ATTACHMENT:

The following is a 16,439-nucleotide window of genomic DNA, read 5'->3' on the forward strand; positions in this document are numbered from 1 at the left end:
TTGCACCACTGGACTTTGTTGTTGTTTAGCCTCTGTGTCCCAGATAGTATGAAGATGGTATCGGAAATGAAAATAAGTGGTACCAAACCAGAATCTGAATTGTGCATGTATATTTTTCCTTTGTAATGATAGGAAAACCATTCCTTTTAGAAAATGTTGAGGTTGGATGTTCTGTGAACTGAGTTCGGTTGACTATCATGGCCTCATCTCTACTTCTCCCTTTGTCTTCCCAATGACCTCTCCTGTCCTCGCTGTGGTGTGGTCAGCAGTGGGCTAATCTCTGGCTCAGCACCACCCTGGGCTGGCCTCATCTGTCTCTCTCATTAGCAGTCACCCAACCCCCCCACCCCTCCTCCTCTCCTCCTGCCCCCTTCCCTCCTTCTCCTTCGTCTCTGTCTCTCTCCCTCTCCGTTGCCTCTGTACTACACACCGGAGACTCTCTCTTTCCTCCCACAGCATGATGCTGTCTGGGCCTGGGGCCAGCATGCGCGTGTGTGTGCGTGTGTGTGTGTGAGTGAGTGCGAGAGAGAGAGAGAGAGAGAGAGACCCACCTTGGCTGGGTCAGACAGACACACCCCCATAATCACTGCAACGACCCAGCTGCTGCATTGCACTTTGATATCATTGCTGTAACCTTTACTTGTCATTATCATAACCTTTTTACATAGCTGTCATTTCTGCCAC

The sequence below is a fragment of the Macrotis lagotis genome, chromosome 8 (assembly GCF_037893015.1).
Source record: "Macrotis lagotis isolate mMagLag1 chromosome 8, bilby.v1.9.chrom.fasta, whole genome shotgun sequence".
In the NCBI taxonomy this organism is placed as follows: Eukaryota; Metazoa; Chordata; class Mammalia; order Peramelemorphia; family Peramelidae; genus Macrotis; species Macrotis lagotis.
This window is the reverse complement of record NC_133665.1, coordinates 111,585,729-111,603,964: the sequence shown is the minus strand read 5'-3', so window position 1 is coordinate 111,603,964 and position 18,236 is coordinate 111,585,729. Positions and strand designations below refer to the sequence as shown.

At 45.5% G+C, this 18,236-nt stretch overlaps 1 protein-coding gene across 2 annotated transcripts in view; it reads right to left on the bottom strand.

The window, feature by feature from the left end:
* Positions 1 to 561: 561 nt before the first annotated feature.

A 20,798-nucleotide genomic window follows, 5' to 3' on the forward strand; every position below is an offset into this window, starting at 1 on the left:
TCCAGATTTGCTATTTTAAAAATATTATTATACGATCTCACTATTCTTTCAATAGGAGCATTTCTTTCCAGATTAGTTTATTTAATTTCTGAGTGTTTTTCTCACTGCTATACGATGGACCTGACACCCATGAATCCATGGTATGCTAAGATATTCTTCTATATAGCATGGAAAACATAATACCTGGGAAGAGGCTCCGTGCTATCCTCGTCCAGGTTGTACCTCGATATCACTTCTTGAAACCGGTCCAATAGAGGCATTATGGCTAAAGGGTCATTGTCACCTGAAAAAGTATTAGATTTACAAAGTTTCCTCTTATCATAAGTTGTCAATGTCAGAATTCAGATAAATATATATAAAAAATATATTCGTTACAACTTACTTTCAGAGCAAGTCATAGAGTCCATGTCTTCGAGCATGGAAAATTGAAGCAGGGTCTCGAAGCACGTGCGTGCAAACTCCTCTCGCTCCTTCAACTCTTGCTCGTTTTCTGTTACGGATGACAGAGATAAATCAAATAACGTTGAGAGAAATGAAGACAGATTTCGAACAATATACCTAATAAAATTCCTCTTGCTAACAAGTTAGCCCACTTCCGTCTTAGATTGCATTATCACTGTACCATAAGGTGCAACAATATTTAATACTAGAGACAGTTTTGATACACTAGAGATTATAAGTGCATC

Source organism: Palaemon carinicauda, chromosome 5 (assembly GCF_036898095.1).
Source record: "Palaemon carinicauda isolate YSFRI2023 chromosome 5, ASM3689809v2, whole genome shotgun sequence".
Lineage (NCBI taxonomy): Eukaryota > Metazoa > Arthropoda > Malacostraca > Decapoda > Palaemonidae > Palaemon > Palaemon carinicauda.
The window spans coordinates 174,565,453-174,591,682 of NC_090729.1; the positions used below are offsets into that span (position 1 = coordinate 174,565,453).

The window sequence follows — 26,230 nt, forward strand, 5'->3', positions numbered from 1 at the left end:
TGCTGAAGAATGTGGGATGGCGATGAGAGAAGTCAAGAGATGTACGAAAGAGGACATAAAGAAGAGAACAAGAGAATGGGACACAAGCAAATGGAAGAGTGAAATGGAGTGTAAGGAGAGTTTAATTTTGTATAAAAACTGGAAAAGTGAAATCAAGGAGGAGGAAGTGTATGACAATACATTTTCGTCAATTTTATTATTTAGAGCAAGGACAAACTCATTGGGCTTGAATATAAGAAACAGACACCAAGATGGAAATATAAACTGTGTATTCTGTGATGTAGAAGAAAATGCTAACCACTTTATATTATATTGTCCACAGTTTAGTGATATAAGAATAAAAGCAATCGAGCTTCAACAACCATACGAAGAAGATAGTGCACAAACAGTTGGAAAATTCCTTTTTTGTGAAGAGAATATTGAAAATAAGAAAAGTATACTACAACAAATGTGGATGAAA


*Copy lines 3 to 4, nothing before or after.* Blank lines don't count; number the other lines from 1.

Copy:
The sequence below is a fragment of the Macrotis lagotis genome, chromosome 8 (assembly GCF_037893015.1).
Source record: "Macrotis lagotis isolate mMagLag1 chromosome 8, bilby.v1.9.chrom.fasta, whole genome shotgun sequence".